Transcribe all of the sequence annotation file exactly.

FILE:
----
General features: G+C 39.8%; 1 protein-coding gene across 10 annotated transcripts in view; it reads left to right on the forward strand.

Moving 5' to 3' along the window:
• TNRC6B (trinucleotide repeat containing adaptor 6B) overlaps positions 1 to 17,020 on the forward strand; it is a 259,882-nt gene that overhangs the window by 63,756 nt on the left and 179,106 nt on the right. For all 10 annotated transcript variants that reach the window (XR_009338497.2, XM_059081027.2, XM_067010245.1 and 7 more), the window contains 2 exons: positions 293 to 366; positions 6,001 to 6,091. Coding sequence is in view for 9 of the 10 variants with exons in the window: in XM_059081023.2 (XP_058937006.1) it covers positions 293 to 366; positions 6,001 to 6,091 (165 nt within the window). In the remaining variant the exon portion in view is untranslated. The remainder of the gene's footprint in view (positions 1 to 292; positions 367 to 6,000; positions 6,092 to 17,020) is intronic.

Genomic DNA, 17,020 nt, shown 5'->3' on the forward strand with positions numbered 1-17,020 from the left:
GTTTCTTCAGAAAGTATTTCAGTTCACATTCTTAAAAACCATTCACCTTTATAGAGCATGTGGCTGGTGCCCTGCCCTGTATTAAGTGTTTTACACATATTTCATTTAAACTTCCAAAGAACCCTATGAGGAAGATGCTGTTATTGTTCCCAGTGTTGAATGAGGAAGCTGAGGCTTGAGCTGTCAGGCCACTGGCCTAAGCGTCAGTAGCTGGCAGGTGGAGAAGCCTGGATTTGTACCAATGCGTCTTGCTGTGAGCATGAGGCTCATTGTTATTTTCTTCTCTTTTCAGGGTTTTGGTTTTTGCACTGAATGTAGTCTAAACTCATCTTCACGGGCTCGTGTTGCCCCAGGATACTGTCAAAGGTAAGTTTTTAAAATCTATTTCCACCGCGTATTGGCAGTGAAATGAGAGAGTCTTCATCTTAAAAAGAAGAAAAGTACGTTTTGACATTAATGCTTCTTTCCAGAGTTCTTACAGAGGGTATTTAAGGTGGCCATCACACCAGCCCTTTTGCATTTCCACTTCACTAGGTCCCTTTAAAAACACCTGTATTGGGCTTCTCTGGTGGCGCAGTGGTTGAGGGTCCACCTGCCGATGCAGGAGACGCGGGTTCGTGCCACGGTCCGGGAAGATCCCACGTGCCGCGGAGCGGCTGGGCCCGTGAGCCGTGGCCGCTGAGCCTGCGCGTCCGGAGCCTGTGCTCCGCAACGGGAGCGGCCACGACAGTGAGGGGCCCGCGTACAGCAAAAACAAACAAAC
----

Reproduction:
General features: G+C 39.8%; 1 protein-coding gene across 10 annotated transcripts in view; it reads left to right on the forward strand.

Moving 5' to 3' along the window:
• TNRC6B (trinucleotide repeat containing adaptor 6B) overlaps positions 1 to 17,020 on the forward strand; it is a 259,882-nt gene that overhangs the window by 63,756 nt on the left and 179,106 nt on the right. For all 10 annotated transcript variants that reach the window (XR_009338497.2, XM_059081027.2, XM_067010245.1 and 7 more), the window contains 2 exons: positions 293 to 366; positions 6,001 to 6,091. Coding sequence is in view for 9 of the 10 variants with exons in the window: in XM_059081023.2 (XP_058937006.1) it covers positions 293 to 366; positions 6,001 to 6,091 (165 nt within the window). In the remaining variant the exon portion in view is untranslated. The remainder of the gene's footprint in view (positions 1 to 292; positions 367 to 6,000; positions 6,092 to 17,020) is intronic.

Genomic DNA, 17,020 nt, shown 5'->3' on the forward strand with positions numbered 1-17,020 from the left:
GTTTCTTCAGAAAGTATTTCAGTTCACATTCTTAAAAACCATTCACCTTTATAGAGCATGTGGCTGGTGCCCTGCCCTGTATTAAGTGTTTTACACATATTTCATTTAAACTTCCAAAGAACCCTATGAGGAAGATGCTGTTATTGTTCCCAGTGTTGAATGAGGAAGCTGAGGCTTGAGCTGTCAGGCCACTGGCCTAAGCGTCAGTAGCTGGCAGGTGGAGAAGCCTGGATTTGTACCAATGCGTCTTGCTGTGAGCATGAGGCTCATTGTTATTTTCTTCTCTTTTCAGGGTTTTGGTTTTTGCACTGAATGTAGTCTAAACTCATCTTCACGGGCTCGTGTTGCCCCAGGATACTGTCAAAGGTAAGTTTTTAAAATCTATTTCCACCGCGTATTGGCAGTGAAATGAGAGAGTCTTCATCTTAAAAAGAAGAAAAGTACGTTTTGACATTAATGCTTCTTTCCAGAGTTCTTACAGAGGGTATTTAAGGTGGCCATCACACCAGCCCTTTTGCATTTCCACTTCACTAGGTCCCTTTAAAAACACCTGTATTGGGCTTCTCTGGTGGCGCAGTGGTTGAGGGTCCACCTGCCGATGCAGGAGACGCGGGTTCGTGCCACGGTCCGGGAAGATCCCACGTGCCGCGGAGCGGCTGGGCCCGTGAGCCGTGGCCGCTGAGCCTGCGCGTCCGGAGCCTGTGCTCCGCAACGGGAGCGGCCACGACAGTGAGGGGCCCGCGTACAGCAAAAACAAACAAAC